KeywordsElymus elymoides subsp. brevifolius
Elymus elymoides subsp. elymoides
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CitationJones, T. A., Nielson, D. C., Arredondo, J. T., & Redinbaugh, M. G. (2003). Characterization of diversity among 3 squirreltail taxa. Journal of Range Management, 56(5), 474-482.
PublisherSociety for Range Management
JournalJournal of Range Management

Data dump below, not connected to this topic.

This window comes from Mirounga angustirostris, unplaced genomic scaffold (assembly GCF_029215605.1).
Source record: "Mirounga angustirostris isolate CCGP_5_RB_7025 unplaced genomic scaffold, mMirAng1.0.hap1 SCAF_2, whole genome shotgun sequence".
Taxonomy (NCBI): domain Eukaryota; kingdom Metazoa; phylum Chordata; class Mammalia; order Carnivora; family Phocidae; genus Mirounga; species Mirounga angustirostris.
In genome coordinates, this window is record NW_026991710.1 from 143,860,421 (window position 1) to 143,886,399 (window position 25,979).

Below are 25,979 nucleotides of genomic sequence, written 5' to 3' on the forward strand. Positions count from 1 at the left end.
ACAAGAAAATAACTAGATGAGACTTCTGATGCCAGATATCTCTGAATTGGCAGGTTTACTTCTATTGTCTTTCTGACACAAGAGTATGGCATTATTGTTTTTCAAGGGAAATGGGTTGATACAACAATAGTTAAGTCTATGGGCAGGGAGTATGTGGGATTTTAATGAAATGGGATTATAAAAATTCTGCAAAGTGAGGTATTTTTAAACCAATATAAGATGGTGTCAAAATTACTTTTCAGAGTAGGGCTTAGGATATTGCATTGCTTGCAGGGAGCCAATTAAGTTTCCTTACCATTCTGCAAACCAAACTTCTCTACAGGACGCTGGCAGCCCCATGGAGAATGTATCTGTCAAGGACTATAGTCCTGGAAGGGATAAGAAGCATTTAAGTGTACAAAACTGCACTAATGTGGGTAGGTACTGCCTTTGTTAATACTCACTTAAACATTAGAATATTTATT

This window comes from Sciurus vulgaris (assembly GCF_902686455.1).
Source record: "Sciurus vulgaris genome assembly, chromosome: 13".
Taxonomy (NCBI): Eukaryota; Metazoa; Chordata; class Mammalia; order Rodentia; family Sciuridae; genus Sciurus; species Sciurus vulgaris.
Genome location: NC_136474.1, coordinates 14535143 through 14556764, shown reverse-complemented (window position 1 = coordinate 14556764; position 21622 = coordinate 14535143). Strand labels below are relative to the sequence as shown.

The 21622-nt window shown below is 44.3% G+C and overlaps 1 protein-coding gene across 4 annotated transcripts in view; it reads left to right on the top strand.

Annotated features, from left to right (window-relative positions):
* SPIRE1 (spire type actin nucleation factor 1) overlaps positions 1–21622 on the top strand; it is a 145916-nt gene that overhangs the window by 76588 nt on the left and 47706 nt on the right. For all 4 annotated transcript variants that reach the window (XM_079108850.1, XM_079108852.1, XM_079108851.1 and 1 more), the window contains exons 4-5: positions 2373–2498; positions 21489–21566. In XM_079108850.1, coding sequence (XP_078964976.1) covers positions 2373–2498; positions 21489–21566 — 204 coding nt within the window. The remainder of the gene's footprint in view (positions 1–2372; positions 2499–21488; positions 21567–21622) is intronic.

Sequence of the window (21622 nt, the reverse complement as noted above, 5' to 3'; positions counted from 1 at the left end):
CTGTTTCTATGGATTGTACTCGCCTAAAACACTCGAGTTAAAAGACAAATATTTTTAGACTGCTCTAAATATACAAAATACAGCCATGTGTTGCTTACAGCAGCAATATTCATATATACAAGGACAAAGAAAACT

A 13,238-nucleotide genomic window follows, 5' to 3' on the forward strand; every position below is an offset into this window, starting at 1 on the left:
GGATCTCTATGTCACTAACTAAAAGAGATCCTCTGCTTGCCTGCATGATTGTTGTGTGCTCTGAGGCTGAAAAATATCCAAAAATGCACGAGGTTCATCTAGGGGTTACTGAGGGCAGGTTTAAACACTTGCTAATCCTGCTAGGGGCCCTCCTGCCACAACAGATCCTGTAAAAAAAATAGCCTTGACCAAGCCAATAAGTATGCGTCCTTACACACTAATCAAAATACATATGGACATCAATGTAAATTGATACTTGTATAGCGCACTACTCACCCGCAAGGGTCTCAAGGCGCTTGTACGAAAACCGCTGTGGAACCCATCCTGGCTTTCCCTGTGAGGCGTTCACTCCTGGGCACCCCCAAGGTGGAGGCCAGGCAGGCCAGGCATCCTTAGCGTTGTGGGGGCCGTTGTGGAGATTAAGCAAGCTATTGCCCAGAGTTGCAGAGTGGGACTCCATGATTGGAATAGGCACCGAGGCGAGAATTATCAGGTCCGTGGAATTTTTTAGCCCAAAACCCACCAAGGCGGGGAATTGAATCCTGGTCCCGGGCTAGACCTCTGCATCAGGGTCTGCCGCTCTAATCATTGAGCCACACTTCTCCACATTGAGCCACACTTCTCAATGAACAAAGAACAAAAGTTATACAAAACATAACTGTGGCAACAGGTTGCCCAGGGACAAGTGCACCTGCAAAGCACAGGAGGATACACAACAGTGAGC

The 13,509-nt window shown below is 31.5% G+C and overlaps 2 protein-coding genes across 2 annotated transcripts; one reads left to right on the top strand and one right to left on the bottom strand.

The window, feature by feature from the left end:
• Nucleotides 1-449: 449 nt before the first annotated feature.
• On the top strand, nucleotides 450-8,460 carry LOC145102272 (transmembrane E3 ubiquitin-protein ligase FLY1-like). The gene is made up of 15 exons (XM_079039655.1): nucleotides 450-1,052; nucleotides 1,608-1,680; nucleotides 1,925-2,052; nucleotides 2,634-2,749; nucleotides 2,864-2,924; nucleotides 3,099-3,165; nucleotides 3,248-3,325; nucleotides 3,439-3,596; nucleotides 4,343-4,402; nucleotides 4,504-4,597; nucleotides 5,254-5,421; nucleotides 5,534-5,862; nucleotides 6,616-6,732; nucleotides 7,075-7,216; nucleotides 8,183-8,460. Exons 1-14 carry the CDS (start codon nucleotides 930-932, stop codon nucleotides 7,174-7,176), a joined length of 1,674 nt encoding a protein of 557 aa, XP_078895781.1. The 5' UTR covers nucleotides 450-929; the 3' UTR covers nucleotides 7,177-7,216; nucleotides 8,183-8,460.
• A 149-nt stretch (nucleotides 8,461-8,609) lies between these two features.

AbstractSquirreltail (Elymus elymoides, E. multisetus) is a complex of 5 taxa whose systematic interrelationships are uncertain. Our objectives were to determine whether the 3 taxa studied here, Elymus elymoides ssp. elymoides, E. elymoides ssp. brevifolius, and E. multisetus, can be distinguished by several ecological and physiological traits and whether geographical origin is correlated with these traits across accessions within taxa. A multivariate principal component analysis of materials collected in the 10 contiguous western states successfully distinguished taxa, but no pair of the 3 taxa appeared to be more ecologically similar than any other pair. Elymus elymoides ssp. elymoides, which prevails in the semi-arid cold desert, was shortest and exhibited the lowest total plant dry-matter, earliest phenology, and lowest seed mass. Elymus elymoides ssp. brevifolius, which prevails in the Rocky Mountains, exhibited slowest emergence, highest specific root length, lowest nitrate reductase activity, and lowest root-to-shoot ratio. Elymus multisetus, which is most common in areas with relatively warm springs, exhibited fastest emergence (particularly from deep seeding), greatest root length, and greatest root-to-shoot ratio. Elymus elymoides ssp. brevifolius accessions clustered into 3 groups: late-maturing high-seed mass accessions originating in Colorado, New Mexico, and Arizona (Group A), early-maturing low-seed mass accessions originating in Colorado and Utah (Group B), and intermediate-maturing low-seed mass accessions originating in the Snake River Plain of southern Idaho (Group C). The ecologically distinct subspecies and groups within ssp. brevifolius are indicative of the highly ecotypic nature of the squirreltails, suggesting that restoration practitioners should match site with genetically and ecologically appropriate plant material for these species.